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i apologize for that. john catsimatidis, united refining company ceo. red apple, all of that stuff, looking at inflation very closely, looking at some of the promising development es we're seeing on the covid front it is still out there. we hope omicron calms down. we'll get the read from kevin hassett, former trump economic advisor. his read on some people quitting their jobs. that is a sign people are confident they can do that. but what are the repercussions for the economy? after this. ♪. ♪♪ ♪♪
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♪. neil: you know this is really remarkable if you think about it. we learned yesterday four 1/2 million people left the work force, they quit their jobs and
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maybe greener pastures, other opportunities. they just had it. this the month before coming with 4.2 million doing the exact same thing there are 10 1/2 plus million job openings in this country right now and very few takers for them. edward lawrence has been monitoring all of that. joins us from the white house. reporter: in addition to good news snowing some people are going back to work. adp private payroll report showed 807,000 jobs were filled, added back to this economy but companies still struggling to find workers, not because everyone has a jock but as you mentioned because there are 10.6 million job openings, seven million people unemployed. they're just not matching up. the white house struggling to explain why this is happening along with also there, the number you mentioned, record 4.5 million people who quit a job in november. republican representative byron donald says he is frustrated because there is a lack of planning under president
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joe biden, exacerbating this irissue. >> could focus on the cope being prepared instead of "build back better" instead of blaming your opponent. reporter: white house press secretary says covid is reason people won't take a job. >> that there are many people fearing going back to work. employers taken steps to provide certainty in the workplaces. reporter: if you follow the logic the unvaccinated are the big reason we have 10.6 job vacancies 7 million people unemployed. the president has no public events on the schedule today to clarify his position on this. neil? neil: edward lawrence thank you my friend. edward lawrence following all of that at the white house. kevin hassett, you remember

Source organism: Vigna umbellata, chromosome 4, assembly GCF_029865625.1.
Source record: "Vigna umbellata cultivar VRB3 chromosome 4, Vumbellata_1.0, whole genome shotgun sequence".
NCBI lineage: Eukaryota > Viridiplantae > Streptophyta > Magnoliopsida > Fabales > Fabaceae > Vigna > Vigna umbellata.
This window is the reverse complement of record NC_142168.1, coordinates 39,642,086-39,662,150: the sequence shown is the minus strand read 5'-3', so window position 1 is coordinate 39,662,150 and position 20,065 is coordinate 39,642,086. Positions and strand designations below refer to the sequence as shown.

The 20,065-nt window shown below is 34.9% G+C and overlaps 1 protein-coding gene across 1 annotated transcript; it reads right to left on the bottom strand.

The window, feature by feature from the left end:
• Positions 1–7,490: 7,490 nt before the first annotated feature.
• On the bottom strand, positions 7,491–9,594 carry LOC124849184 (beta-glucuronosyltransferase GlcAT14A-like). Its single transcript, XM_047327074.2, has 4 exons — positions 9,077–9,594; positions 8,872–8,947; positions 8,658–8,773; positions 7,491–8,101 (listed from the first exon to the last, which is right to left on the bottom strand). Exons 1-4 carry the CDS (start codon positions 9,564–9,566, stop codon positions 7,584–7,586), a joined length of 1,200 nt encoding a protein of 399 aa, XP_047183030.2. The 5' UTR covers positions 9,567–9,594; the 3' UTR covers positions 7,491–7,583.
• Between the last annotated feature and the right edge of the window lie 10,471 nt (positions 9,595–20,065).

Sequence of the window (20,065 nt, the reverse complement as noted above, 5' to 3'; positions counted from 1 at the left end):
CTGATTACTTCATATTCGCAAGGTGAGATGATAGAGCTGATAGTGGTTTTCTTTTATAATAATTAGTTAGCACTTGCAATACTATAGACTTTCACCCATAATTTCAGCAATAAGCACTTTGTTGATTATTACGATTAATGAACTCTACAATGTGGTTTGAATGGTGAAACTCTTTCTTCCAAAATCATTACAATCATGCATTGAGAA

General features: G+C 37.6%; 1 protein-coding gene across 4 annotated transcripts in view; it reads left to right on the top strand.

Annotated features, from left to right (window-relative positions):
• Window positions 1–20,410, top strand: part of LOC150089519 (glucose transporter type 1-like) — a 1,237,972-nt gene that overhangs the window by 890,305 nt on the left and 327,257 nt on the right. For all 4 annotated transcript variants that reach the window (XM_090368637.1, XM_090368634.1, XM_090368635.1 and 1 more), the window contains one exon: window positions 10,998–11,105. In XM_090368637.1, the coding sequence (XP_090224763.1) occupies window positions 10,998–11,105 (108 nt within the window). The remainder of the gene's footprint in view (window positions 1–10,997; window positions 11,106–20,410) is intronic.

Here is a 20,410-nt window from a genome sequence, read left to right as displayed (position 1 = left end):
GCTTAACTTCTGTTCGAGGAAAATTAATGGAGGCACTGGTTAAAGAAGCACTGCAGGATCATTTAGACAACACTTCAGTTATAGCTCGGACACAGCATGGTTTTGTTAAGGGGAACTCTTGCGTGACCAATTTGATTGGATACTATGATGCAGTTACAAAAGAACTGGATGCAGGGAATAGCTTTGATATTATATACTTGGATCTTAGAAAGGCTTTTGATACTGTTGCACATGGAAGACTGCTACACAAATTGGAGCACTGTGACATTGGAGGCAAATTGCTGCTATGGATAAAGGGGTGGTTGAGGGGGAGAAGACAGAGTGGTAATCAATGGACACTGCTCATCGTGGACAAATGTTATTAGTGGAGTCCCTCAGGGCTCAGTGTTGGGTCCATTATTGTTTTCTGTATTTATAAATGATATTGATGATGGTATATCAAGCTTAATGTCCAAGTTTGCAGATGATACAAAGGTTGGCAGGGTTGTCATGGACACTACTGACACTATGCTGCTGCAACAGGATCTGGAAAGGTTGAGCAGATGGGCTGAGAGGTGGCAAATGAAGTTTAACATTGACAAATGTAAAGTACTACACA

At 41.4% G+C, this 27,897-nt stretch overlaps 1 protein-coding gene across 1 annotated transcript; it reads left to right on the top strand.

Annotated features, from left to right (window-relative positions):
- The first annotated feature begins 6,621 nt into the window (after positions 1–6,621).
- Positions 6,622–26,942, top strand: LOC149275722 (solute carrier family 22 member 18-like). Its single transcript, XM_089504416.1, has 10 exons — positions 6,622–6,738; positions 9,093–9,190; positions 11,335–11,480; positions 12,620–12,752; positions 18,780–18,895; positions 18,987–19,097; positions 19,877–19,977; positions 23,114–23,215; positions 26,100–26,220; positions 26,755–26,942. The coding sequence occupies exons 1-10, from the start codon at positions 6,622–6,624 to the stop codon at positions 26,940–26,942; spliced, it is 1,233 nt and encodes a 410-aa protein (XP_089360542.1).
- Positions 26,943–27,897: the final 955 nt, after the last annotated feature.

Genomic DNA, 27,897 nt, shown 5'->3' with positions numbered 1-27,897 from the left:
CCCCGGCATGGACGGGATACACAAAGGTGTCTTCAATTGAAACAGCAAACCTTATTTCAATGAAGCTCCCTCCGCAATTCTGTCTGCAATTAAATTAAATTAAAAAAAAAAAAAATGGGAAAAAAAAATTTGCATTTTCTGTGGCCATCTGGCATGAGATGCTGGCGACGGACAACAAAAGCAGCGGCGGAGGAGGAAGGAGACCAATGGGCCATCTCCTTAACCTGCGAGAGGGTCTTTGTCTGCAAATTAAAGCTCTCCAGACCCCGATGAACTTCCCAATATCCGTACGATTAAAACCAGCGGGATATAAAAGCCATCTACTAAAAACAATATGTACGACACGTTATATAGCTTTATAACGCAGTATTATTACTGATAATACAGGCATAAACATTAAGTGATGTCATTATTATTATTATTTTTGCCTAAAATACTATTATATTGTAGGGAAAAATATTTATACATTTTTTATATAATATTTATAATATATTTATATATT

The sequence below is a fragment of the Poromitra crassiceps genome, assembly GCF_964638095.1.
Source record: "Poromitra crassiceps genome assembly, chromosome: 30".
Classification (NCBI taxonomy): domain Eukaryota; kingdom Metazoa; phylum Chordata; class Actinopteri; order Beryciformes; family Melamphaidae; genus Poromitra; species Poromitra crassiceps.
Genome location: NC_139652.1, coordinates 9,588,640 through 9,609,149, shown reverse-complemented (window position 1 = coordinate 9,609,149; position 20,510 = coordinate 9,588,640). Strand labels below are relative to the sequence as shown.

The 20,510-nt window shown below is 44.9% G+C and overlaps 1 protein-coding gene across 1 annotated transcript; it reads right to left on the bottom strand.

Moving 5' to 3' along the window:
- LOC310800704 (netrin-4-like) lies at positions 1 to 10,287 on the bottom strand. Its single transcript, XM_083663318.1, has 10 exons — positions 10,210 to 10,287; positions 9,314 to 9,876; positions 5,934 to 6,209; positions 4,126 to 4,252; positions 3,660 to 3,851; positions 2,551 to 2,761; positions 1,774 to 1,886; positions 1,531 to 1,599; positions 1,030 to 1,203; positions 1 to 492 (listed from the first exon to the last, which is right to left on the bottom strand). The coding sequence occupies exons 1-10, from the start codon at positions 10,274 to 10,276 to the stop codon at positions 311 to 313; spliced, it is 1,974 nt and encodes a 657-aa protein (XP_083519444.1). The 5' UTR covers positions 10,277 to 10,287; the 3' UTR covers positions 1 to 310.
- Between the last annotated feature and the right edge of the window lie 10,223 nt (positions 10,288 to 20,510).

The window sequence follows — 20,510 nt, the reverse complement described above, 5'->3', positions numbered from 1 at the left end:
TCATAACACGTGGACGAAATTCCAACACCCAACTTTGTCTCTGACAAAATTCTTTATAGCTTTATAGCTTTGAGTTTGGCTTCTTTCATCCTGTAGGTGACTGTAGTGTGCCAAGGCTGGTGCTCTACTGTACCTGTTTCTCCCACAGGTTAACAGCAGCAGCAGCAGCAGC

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kevin, the former chair of coins of economic advisors under president trump. kevin, good to see you again. >> good to see you too, neil. neil: let's get the sense of economy, inflation first off. that gets a lot of attention. the federal reserve might address or telegraph what it plans to do this year when we get the minutes from the last meeting from a little over a month ago. what do you expect they'll do? >> right, well the fed has to start cracking down on inflation. right now it is running at a 7 or 8% rate. i think it is gathering momentum going into the year. so if the fed doesn't act now it is really extreme misconduct on their part. folks who are worried about higher interest rates and waiting to buy a house or something, i think they should get out there to do it soon, interest rates will like are go up three or four times next year. neil, if you or i were at the fed we would have lifted interest rates already, and probably going 50 basis points, a shot. because inflation is really out
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of control. neil: really. >> it takes a long time to get it into control. neil: a quarter-point hike, i'm sorry, quarter-point hikes, you don't envision, might end up being that but you think what is warranted, when you do raise rates, raise them half a point at a time? >> right. and you and i are old enough. i think i'm older than you. we're old enough to know when the fed lets inflation out of control they have to hit the economy with a hammer. they're coming at the economy with a toothpick or something. variabilitily if they want to get inflation under control they will have to be super aggressive. my guess we won't see the aggressive part until after the midterm election. neil: when the white house takes a look how it sees things factoring out this year it thinks a lot of the supply chain worries are going to be easing that the spikes we're seeing will start being, well less spikey and things will stablize certainly by the second half of the year. do you buy that?